Council OK’s liens for garbage bill non-payment

A motion to place liens on 127 Gilroy properties with tenants who haven’t paid their trash bills for a minimum of 120 days reluctantly received a passing vote by the City Council Monday. Council members said they are legally bound to approve it because of city health codes.
Recology South Valley, the company that holds an exclusive trash collecting contract with the city, claims the total of outstanding bills from Gilroy homes is $35,131. Recology sent letters to homeowners with outstanding bills in April, giving them a June 15 payment deadline.
“There’s got to be a better way,” Mayor Al Pinheiro said. “It doesn’t make any sense at all.”
Pinheiro, a landlord himself, doesn’t understand why a homeowner is punished for a bill the tenant does not pay, questioning why Recology can’t just stop service to the tenants who don’t pay – or take some other credit action against the tenants, not the homeowner.
Recology provided Council with a list of those who haven’t paid their trash bill – about half of whom also own of the property – and how much each of them owes.
Council passed the lien proposal unanimously under the condition that a 30-day extended grace period is granted to residents who ask for it, an idea suggested by Councilman Bob Dillon.
“Someone who takes the time to respond will probably pay,” Dillon said.
The permission to put city-enforced liens on homeowners with outstanding accounts comes on the heels of Council’s passing of 5.4 percent increase for Recology services in May.
Councilman Perry Woodward, who was absent for Monday’s meeting, spoke out against the service rate increase during Council’s May 7 meeting, but acknowledged that the city is locked into a 20-year contract that began in 1997, and as long as Recology raises rates within the bounds of that contract, the city can’t do anything to stop them.
After July 1, when the new rates become effective, one 32-gallon residential bin will cost $28.25 monthly, up from $26.80.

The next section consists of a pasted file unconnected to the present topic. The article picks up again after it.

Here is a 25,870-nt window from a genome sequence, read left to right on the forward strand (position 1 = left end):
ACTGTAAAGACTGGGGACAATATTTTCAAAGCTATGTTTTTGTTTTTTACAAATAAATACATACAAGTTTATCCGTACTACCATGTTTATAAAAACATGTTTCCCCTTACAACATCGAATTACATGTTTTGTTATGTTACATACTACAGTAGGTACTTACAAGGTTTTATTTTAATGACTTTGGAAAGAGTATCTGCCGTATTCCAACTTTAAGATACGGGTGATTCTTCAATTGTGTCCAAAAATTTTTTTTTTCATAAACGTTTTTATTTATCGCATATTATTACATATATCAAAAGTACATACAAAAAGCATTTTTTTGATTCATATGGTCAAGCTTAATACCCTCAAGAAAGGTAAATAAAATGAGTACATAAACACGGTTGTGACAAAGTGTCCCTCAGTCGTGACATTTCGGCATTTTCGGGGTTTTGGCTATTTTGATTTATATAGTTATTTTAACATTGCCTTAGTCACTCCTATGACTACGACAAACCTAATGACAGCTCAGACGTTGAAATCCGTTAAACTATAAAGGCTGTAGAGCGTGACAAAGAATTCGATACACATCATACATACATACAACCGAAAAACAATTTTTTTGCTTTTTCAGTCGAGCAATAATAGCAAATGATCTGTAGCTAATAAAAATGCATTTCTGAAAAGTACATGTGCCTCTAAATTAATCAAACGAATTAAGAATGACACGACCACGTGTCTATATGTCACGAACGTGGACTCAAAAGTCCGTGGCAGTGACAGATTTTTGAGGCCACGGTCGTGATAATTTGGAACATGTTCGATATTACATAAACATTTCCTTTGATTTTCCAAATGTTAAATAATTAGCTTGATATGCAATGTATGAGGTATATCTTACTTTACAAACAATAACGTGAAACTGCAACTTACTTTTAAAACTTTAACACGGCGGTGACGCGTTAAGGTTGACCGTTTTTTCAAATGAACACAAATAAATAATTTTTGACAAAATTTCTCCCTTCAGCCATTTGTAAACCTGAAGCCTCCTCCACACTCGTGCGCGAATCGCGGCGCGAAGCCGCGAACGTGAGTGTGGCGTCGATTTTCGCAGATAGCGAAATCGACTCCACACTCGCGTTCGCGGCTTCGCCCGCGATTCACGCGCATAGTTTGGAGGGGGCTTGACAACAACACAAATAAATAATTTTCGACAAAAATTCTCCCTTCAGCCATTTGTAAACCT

Gilroy landlord Cheryl Carlotta railed into Recology for raising their rates, and to the city for signing a contract that allows it.
“Face it, if I had a choice to pay my Recology bill or go to the store and have a meal for my family, I’d get a meal for my family,” Carlotta said. “And now they’re going to put liens on people’s houses who can’t pay their garbage bill? That’s unreal.”
As a landlord who deals with tenants who sometimes struggle to pay rent, Carlotta said that many rental homes in the area are just a hair from foreclosure – and a lien, even for just a few hundred dollars – could be what pushes them over the edge.
“If this were the economy 10 years ago, and the trash company wanted to do this, I’d say ’go for it.’ But with people already flat on their backs like they are, now is not a good time to grind them.”
Phil Couchee, general manager at Recology, said that Gilroy residents are required to get weekly trash pickup, even if they don’t fill the whole container. Couchee said Morgan Hill, which Recology also services, does not use a lien process, but gives residents who don’t pay the ability to stop service.

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